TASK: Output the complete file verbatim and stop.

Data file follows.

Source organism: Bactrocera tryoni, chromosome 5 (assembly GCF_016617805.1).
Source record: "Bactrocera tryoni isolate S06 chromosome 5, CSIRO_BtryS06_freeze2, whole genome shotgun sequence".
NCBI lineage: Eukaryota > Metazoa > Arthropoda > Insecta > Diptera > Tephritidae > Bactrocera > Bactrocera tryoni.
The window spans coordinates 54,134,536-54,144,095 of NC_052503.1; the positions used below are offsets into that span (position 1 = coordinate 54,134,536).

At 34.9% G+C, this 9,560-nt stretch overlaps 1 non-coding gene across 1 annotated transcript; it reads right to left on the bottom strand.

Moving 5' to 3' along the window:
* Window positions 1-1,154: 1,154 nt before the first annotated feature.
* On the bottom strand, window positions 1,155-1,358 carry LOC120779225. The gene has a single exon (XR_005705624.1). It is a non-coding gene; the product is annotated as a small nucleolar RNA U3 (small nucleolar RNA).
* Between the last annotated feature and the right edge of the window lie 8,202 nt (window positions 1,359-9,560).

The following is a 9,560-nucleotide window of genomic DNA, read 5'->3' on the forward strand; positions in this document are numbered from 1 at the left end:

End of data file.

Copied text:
Source organism: Bactrocera tryoni, chromosome 5 (assembly GCF_016617805.1).
Source record: "Bactrocera tryoni isolate S06 chromosome 5, CSIRO_BtryS06_freeze2, whole genome shotgun sequence".
NCBI lineage: Eukaryota > Metazoa > Arthropoda > Insecta > Diptera > Tephritidae > Bactrocera > Bactrocera tryoni.
The window spans coordinates 54,134,536-54,144,095 of NC_052503.1; the positions used below are offsets into that span (position 1 = coordinate 54,134,536).

At 34.9% G+C, this 9,560-nt stretch overlaps 1 non-coding gene across 1 annotated transcript; it reads right to left on the bottom strand.

Moving 5' to 3' along the window:
* Window positions 1-1,154: 1,154 nt before the first annotated feature.
* On the bottom strand, window positions 1,155-1,358 carry LOC120779225. The gene has a single exon (XR_005705624.1). It is a non-coding gene; the product is annotated as a small nucleolar RNA U3 (small nucleolar RNA).
* Between the last annotated feature and the right edge of the window lie 8,202 nt (window positions 1,359-9,560).

The following is a 9,560-nucleotide window of genomic DNA, read 5'->3' on the forward strand; positions in this document are numbered from 1 at the left end: